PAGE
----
Shuler: And I think about the pandemic, and the frontline, essential workers who are disproportionately women and people of color who have gotten us through this pandemic, who suffered under tremendous burdens with regard to caring for their families, children and elderly, the disabled without that safety net. That's what the labor movement is here for. We are on the front lines of advocating for those paid sick days and making sure women are getting equal pay. So it's a perfect example of how the labor movement became more relevant than ever.

How is this organization going to be different under your leadership? You are the third AFL-CIO president I've sat down with. I remember talking to President John Sweeney at a convention like this [in 1999], and had many conversations with President Richard Trumka [who died last August]. Both talked about organizing and both worked hard at that. But here we sit with union membership at a low point. So what needs to be different?

Shuler: I think what's happened in the past is the federation ran out in front, and the unions themselves were not following the plan, or that they weren't all in sync with one another. That's what's going to change as we're actually building consensus. We are building an integrated plan that everyone's all in on.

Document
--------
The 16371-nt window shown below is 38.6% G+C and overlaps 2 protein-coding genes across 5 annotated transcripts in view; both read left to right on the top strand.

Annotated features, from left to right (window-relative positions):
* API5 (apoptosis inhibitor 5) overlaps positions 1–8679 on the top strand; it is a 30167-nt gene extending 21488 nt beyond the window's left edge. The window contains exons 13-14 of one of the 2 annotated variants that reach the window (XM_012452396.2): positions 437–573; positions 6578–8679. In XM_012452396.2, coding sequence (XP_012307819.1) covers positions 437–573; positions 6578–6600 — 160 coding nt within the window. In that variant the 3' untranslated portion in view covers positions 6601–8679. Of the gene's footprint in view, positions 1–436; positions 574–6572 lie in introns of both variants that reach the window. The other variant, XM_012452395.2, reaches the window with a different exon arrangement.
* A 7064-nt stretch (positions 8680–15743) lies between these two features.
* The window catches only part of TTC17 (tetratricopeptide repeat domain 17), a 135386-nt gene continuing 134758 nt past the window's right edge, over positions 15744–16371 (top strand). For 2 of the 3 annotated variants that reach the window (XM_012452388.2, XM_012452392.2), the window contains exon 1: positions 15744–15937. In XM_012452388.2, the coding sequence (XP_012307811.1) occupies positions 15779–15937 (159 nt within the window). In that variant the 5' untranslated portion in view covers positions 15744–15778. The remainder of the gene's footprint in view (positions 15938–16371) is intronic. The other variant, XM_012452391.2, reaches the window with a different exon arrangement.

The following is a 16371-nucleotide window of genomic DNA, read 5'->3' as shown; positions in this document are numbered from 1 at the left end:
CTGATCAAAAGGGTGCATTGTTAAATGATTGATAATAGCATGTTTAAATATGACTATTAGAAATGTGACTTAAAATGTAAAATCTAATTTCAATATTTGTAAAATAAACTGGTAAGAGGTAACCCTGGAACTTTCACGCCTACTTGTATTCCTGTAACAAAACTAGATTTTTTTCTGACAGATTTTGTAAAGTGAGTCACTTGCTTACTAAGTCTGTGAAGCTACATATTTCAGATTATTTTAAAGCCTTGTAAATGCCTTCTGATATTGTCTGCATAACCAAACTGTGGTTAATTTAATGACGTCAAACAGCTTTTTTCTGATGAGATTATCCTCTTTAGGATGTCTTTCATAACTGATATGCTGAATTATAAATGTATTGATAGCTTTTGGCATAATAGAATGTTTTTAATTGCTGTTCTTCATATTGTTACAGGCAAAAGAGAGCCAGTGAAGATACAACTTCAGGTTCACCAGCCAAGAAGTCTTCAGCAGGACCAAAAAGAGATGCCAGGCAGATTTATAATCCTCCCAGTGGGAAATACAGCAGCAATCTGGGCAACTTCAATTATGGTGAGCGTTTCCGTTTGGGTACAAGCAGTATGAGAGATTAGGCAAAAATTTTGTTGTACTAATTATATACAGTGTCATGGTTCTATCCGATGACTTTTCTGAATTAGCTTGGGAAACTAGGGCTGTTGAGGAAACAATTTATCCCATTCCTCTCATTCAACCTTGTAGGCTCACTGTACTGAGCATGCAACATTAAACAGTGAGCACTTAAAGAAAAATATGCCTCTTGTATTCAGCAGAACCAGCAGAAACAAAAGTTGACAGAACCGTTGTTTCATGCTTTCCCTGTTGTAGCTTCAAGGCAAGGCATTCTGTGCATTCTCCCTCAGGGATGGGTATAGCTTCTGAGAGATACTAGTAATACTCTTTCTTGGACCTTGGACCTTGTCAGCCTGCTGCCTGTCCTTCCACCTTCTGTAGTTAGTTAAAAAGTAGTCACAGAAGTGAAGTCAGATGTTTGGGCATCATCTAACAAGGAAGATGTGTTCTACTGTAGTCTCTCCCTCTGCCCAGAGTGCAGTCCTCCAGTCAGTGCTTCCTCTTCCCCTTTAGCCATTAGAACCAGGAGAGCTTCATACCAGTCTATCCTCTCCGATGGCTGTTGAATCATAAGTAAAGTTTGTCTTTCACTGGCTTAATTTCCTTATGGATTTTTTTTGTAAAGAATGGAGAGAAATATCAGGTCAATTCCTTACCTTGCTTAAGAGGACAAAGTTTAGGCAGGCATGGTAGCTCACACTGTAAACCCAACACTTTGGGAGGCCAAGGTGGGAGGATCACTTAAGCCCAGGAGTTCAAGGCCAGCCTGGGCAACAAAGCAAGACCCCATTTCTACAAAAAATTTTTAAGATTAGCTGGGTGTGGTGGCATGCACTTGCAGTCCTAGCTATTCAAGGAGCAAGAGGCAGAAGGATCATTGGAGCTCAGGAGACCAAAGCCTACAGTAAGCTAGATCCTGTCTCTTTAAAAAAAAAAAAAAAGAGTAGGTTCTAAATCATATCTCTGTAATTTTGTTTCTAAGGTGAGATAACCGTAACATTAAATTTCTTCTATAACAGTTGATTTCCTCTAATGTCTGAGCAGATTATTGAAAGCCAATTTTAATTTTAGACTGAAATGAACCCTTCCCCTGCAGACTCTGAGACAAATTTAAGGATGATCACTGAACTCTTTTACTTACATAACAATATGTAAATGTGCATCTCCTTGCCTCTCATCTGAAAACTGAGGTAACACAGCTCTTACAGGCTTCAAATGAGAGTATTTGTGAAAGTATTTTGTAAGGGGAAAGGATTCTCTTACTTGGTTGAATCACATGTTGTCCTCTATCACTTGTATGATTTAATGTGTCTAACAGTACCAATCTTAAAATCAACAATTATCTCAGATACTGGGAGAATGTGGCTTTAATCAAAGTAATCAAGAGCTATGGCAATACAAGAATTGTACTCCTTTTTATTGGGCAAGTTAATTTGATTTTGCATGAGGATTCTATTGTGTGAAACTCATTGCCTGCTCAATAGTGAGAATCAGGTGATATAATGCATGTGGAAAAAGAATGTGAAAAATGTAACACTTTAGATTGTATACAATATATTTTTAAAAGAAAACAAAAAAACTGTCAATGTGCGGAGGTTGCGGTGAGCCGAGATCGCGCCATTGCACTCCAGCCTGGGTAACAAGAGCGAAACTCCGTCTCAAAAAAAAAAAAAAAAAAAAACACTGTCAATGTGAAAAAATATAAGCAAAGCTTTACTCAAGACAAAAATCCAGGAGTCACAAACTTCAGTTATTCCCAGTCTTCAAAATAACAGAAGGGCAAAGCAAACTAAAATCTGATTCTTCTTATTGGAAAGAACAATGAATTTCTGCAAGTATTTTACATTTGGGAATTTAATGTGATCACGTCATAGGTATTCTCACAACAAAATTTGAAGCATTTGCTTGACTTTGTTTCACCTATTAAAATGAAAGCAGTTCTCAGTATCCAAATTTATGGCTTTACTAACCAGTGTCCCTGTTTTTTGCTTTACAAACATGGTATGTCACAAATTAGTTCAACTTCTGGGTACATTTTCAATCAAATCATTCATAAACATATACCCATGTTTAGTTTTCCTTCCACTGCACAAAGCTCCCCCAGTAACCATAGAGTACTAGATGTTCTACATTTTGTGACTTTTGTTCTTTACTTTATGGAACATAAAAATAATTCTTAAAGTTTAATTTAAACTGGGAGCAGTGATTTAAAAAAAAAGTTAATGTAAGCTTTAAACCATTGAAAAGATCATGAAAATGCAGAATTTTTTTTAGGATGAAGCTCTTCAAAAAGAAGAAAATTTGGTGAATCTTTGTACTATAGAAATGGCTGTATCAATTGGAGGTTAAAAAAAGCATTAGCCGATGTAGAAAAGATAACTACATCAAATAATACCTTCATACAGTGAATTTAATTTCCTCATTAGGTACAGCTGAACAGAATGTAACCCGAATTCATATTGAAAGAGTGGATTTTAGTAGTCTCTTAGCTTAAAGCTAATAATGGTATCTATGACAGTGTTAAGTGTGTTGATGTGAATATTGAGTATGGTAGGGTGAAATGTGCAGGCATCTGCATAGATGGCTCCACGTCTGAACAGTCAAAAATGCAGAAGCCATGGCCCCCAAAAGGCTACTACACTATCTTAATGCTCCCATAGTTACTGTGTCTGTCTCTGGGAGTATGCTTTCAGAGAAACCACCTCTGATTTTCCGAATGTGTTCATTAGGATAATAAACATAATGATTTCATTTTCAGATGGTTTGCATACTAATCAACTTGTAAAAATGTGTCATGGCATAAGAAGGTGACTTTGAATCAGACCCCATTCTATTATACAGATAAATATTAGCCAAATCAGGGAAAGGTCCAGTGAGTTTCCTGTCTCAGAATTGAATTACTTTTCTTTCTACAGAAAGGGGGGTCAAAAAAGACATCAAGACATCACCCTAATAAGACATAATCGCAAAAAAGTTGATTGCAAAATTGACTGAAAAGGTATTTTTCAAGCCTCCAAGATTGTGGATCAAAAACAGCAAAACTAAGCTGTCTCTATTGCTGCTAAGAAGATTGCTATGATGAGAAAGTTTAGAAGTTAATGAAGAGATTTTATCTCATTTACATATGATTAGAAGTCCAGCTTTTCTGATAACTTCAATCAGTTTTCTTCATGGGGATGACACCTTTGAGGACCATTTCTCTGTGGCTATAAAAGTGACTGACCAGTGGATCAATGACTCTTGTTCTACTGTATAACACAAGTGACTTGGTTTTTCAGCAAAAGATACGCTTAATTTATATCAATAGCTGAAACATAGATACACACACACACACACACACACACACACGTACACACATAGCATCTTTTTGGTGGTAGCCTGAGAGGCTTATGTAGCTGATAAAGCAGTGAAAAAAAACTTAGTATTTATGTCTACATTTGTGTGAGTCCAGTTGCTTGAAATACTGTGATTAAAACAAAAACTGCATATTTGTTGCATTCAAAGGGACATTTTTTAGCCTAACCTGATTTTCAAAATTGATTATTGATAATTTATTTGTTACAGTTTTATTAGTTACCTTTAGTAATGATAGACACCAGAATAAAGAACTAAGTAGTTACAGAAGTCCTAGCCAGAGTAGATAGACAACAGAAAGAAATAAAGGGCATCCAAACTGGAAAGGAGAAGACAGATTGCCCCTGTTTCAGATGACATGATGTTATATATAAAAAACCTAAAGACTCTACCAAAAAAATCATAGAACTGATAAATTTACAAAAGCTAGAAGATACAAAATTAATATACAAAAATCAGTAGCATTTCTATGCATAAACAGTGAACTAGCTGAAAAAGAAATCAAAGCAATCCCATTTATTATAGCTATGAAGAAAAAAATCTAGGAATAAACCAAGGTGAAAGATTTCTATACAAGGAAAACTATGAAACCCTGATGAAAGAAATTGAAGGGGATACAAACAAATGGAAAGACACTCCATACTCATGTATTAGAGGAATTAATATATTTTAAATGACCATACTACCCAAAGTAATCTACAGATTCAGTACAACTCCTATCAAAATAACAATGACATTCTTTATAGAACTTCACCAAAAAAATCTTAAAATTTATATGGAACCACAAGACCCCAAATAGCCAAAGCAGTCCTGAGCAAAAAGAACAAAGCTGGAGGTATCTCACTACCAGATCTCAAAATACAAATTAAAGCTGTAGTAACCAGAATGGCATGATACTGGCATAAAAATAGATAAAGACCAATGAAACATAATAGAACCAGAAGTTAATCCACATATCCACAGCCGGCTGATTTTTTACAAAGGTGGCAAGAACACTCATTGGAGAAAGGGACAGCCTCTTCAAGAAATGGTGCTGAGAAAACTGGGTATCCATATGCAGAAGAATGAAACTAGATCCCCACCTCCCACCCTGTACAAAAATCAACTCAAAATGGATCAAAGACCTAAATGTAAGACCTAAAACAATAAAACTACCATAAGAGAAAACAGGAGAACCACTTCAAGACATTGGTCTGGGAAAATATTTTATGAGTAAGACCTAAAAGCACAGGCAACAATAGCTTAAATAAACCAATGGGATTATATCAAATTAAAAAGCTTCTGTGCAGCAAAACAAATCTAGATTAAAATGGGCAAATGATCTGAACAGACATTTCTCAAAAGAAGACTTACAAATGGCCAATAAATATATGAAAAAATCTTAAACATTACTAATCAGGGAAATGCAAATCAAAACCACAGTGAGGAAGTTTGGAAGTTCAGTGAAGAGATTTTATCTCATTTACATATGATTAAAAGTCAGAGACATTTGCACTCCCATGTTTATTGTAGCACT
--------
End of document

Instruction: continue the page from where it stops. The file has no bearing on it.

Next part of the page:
[To Redmond] Did you see what President Shuler is describing as you were coming up through the ranks of your union [United Steelworkers]? Maybe too much of a top-down approach?

Redmond: My leadership style and Liz's style is that we don't have all the answers, but we can identify the problems. So our leadership style is one where we will bring people together, try to pull for consensus. I think that's been missing.

Shuler: We are also in a different moment in the country than our predecessors and we have stronger approval from the public. Sixty-eight percent of the public approve of unions, including 77% of young people [per Gallup]. We have this pro-union administration where the president of the United States is saying the word union, and we have workers that are fed up, they're fired up, they're rising up. So what's different in this moment is the environment we're operating in.